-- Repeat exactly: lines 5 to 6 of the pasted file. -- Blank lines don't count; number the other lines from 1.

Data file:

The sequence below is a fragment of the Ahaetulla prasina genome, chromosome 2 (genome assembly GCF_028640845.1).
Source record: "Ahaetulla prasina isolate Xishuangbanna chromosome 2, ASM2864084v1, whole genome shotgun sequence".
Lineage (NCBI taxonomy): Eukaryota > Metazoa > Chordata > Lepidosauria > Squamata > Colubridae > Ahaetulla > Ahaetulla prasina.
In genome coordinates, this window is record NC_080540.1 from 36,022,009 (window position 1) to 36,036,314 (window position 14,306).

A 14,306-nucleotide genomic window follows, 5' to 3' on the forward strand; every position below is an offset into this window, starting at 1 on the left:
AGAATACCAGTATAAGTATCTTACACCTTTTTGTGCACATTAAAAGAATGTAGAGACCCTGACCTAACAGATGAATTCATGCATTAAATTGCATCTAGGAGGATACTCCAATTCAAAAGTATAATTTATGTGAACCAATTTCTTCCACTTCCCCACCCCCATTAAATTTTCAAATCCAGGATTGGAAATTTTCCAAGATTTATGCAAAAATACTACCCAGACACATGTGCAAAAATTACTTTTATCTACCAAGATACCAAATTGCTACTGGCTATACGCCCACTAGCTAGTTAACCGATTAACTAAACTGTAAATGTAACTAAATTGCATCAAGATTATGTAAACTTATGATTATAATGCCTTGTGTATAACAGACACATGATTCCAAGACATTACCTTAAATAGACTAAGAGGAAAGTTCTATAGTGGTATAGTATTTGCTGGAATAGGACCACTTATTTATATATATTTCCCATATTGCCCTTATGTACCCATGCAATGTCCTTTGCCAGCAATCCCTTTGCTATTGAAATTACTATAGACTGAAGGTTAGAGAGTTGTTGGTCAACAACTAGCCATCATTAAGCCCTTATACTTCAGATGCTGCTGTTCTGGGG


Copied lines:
A 14,306-nucleotide genomic window follows, 5' to 3' on the forward strand; every position below is an offset into this window, starting at 1 on the left:
AGAATACCAGTATAAGTATCTTACACCTTTTTGTGCACATTAAAAGAATGTAGAGACCCTGACCTAACAGATGAATTCATGCATTAAATTGCATCTAGGAGGATACTCCAATTCAAAAGTATAATTTATGTGAACCAATTTCTTCCACTTCCCCACCCCCATTAAATTTTCAAATCCAGGATTGGAAATTTTCCAAGATTTATGCAAAAATACTACCCAGACACATGTGCAAAAATTACTTTTATCTACCAAGATACCAAATTGCTACTGGCTATACGCCCACTAGCTAGTTAACCGATTAACTAAACTGTAAATGTAACTAAATTGCATCAAGATTATGTAAACTTATGATTATAATGCCTTGTGTATAACAGACACATGATTCCAAGACATTACCTTAAATAGACTAAGAGGAAAGTTCTATAGTGGTATAGTATTTGCTGGAATAGGACCACTTATTTATATATATTTCCCATATTGCCCTTATGTACCCATGCAATGTCCTTTGCCAGCAATCCCTTTGCTATTGAAATTACTATAGACTGAAGGTTAGAGAGTTGTTGGTCAACAACTAGCCATCATTAAGCCCTTATACTTCAGATGCTGCTGTTCTGGGG